Shared Personal Practice

Review of a teacher's behavior by colleagues is the norm in the professional learning community (Louis & Kruse, 1995). This practice is not evaluative but is part of the "peers helping peers" process. Such review is conducted regularly by teachers, who visit each other's classrooms to observe, script notes, and discuss their observations with the visited peer. The process is based on the desire for individual and community improvement and is enabled by the mutual respect and trustworthiness of staff members.

Wignall (1992) describes a high school in which teachers share their practice and enjoy a high level of collaboration in their daily work life. Mutual respect and understanding are the fundamental requirements for this kind of workplace culture. Teachers find help, support, and trust as a result of developing warm relationships with each other. "Teachers tolerate (even encourage) debate, discussion and disagreement. They are comfortable sharing both their successes and their failures. They praise and recognize one another's triumphs, and offer empathy and support for each other's troubles" (p. 18). One of the conditions that supports such a culture is the involvement of the teachers in interviewing, selecting, and hiring new teachers. They feel a commitment to their selections and to ensuring the effectiveness of the entire staff.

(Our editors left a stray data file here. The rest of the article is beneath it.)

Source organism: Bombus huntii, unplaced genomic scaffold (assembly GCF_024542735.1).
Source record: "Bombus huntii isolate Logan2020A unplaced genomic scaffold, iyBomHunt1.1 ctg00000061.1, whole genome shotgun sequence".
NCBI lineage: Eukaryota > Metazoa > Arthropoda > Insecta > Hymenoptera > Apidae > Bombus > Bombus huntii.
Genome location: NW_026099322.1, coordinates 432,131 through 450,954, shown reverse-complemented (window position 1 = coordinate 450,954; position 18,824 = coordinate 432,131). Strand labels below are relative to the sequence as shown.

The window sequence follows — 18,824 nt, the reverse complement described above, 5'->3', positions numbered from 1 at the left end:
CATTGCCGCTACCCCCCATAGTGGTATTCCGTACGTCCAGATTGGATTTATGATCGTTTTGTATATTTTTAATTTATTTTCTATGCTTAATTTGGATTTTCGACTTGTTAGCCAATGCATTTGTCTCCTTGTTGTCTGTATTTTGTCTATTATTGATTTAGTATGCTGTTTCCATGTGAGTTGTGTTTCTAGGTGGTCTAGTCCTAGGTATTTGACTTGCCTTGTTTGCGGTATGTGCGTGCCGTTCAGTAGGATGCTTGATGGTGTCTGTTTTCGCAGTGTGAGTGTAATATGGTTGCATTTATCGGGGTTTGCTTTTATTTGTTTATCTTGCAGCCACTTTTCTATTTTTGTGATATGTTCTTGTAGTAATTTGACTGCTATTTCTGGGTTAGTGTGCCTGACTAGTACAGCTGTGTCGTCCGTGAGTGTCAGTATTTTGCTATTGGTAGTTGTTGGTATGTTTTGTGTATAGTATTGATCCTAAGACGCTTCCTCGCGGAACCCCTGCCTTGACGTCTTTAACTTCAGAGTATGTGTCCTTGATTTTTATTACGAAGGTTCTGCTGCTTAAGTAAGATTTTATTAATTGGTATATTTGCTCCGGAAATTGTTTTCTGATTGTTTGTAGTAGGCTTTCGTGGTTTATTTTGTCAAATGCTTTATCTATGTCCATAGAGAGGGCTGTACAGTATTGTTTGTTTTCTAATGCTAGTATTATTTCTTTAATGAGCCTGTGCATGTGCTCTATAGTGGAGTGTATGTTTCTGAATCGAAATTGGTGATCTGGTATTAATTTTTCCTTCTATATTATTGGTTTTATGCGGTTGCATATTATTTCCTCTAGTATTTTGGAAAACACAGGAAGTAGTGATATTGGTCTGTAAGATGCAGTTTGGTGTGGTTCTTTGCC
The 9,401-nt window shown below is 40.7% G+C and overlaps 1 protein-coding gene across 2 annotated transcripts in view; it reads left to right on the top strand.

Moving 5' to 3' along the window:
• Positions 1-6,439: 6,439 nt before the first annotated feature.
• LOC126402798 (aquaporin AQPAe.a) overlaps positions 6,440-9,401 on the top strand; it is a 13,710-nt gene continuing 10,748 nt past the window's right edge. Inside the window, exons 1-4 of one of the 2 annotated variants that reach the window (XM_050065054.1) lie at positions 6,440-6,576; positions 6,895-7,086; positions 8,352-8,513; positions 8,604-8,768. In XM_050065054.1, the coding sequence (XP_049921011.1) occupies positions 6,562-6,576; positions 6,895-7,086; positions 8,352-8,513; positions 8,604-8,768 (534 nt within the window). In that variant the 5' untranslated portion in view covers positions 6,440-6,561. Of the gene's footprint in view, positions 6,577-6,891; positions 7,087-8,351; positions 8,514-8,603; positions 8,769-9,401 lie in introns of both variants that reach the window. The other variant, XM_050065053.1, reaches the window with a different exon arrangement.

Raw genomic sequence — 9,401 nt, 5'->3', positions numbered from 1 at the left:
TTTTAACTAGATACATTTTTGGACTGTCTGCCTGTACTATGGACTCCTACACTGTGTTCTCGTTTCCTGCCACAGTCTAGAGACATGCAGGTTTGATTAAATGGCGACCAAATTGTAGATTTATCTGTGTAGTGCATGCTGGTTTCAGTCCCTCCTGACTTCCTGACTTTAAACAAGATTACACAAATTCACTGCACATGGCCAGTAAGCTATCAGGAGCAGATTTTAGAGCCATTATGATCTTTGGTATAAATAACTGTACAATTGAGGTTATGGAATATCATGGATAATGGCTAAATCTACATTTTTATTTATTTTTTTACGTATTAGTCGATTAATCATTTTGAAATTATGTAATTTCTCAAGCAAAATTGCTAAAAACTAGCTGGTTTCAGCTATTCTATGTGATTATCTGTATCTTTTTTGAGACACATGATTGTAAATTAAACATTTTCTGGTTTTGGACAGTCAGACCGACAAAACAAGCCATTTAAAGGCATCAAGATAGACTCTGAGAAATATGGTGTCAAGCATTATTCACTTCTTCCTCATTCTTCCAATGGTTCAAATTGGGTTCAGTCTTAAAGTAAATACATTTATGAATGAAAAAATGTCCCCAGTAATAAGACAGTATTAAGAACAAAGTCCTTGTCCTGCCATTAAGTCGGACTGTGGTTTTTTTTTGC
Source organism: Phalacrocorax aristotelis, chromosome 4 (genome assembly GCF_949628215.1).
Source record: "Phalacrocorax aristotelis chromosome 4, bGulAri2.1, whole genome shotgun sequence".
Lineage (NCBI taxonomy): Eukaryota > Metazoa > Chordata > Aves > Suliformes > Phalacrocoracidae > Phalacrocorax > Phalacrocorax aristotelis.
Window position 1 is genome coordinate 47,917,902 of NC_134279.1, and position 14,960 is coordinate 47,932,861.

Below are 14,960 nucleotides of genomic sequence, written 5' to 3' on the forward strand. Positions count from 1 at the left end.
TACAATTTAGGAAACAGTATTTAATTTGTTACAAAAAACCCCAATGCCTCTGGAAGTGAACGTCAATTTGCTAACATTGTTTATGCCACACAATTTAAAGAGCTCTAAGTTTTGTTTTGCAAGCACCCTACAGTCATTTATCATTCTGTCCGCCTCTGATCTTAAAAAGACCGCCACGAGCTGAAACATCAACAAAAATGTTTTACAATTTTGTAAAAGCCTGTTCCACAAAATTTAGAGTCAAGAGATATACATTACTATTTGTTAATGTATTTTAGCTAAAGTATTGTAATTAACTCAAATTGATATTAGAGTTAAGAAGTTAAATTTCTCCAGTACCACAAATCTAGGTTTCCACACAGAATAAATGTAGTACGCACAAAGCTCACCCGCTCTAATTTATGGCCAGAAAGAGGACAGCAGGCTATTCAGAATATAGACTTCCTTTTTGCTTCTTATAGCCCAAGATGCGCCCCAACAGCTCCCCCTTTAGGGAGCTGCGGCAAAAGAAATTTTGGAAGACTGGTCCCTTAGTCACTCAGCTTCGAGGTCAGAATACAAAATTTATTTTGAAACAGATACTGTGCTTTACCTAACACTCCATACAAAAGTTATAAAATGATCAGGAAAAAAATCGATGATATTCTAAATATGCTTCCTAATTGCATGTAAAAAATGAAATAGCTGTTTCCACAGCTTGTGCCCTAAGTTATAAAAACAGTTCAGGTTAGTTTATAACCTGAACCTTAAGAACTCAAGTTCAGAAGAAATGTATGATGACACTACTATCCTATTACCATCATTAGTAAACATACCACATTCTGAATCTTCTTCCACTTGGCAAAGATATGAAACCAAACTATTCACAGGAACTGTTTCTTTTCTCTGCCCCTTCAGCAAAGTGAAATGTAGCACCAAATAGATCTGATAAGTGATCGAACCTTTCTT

One goal of reform is to provide appropriate learning environments for students. Teachers, too, need "an environment that values and supports hard work, the acceptance of challenging tasks, risk taking, and the promotion of growth" (Midgley & Wood, 1993, p. 252). Sharing their personal practice contributes to creating such a setting.

Summary of Attributes

Reports in the literature are quite clear about what successful professional learning communities look like and act like. The requirements necessary for such organizational arrangements include:

  • the collegial and facilitative participation of the principal, who shares leadership - and thus, power and authority - through inviting staff input in decision making
  • a shared vision that is developed from staff's unswerving commitment to students' learning and that is consistently articulated and referenced for the staff's work
  • collective learning among staff and application of that learning to solutions that address students' needs
  • the visitation and review of each teacher's classroom behavior by peers as a feedback and assistance activity to support individual and community improvement and
  • physical conditions and human capacities that support such an operation

Next Page: Outcomes of Professional Learning Communities for Staff and Students

Published in Issues ...about Change Volume 6, Number 1, Professional Learning Communities: What Are They And Why Are They Important? (1997)